Tips for Improving Your Office Environment

 Experts cite many factors that go into making a desirable and efficient office environment. Things like proper lighting, ergonomic furniture and well-maintained equipment go a long way toward improving workers’ attitudes about their jobs. The most important factor, however, is probably those workers’ attitudes themselves. History is rife with examples of people who overcame poor physical conditions, rise above their poor environment and go on to accomplish great things. The commonality of these events is usually related to the high moral fiber of the individuals in question. The old saying, “you can’t make a silk purse from a sow’s ear” seems especially true when discussing office dynamics. Improving your office environment will most likely come down to selecting high-caliber people to work in it and managing them properly.


Choosing the right individuals for your office environment is usually a unique procedure for every different situation. Group dynamics is a difficult science to master. The introduction of one toxic person into a group of amiable co-workers could have unpredictable results. The other co-workers could shun the toxic person in an attempt to curtail the negative influence on the office atmosphere. Or, sometimes, the toxic individual can poison the positive attitudes of everyone else one by one. Finding the right mix of people is probably one of the most difficult tasks of the hiring manager. Keeping a close eye on the team dynamics means staying abreast of how each individual team member interacts with everyone else and the group as a whole.


One potentially harmful practice that can be detrimental to the office environment is setting up unhealthy competitions among the team members. Healthy, good-natured competition can be a great morale booster. However, when handled incorrectly, it can quickly deteriorate into dysfunctional undercutting and generally counterproductive behavior. The normal and usually minimal feelings of insecurity that people carry with them as they grow into adulthood can sometimes be magnified into monstrous proportions by a poor work environment.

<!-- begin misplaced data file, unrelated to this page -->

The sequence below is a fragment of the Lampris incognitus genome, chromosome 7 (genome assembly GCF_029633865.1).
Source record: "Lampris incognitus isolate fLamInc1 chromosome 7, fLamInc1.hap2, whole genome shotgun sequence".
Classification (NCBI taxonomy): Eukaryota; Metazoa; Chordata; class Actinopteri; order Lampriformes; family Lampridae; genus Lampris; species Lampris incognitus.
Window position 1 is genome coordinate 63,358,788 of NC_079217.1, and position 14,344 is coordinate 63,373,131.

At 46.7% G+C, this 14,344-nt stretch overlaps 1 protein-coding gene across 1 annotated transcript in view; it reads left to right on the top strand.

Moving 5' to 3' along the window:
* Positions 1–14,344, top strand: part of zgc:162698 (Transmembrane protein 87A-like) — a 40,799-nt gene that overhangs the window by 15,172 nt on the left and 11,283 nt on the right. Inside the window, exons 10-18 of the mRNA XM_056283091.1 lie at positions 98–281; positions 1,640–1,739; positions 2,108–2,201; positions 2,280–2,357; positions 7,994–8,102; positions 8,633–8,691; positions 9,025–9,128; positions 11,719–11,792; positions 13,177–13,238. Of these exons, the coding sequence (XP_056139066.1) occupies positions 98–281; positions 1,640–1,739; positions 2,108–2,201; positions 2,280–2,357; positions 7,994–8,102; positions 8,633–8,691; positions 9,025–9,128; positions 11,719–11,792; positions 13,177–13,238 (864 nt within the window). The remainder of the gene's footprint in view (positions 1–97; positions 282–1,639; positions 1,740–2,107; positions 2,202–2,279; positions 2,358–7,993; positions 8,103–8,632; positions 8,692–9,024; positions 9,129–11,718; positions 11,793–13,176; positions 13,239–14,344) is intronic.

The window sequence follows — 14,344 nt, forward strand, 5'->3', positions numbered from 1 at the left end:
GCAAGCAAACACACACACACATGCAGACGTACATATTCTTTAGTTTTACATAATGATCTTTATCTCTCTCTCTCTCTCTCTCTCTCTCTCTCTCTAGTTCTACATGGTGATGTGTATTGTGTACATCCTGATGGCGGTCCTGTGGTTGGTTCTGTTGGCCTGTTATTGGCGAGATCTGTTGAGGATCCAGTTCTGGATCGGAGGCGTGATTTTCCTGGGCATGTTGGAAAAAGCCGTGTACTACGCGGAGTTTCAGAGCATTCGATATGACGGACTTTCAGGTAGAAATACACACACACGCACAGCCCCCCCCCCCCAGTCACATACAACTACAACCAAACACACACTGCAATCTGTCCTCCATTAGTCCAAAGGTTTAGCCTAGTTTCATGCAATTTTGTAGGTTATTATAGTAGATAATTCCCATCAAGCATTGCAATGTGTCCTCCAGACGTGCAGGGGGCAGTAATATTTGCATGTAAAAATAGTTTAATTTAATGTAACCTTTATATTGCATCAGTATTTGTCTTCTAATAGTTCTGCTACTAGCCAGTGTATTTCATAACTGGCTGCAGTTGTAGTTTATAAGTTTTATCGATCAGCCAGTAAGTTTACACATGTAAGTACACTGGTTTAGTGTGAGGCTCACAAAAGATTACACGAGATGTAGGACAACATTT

Managers and team leaders should be able to create desirable working conditions by striving to make workers feel comfortable and respected. Knowing that their input is needed and desired from management can help individuals feel more confident when expressing opinions and ideas about how to improve company policies and procedures. When office workers are pitted against each other by abusive bosses, they can sometimes act out in very negative ways. The results of this type of situation are rarely good for company productivity and the overall happiness quotient.


Maintaining a healthy working environment can be more a factor of working with individual personalities than things like comfortable chairs. By considering the human element, managers may be able to work wonders in just about any physical space.



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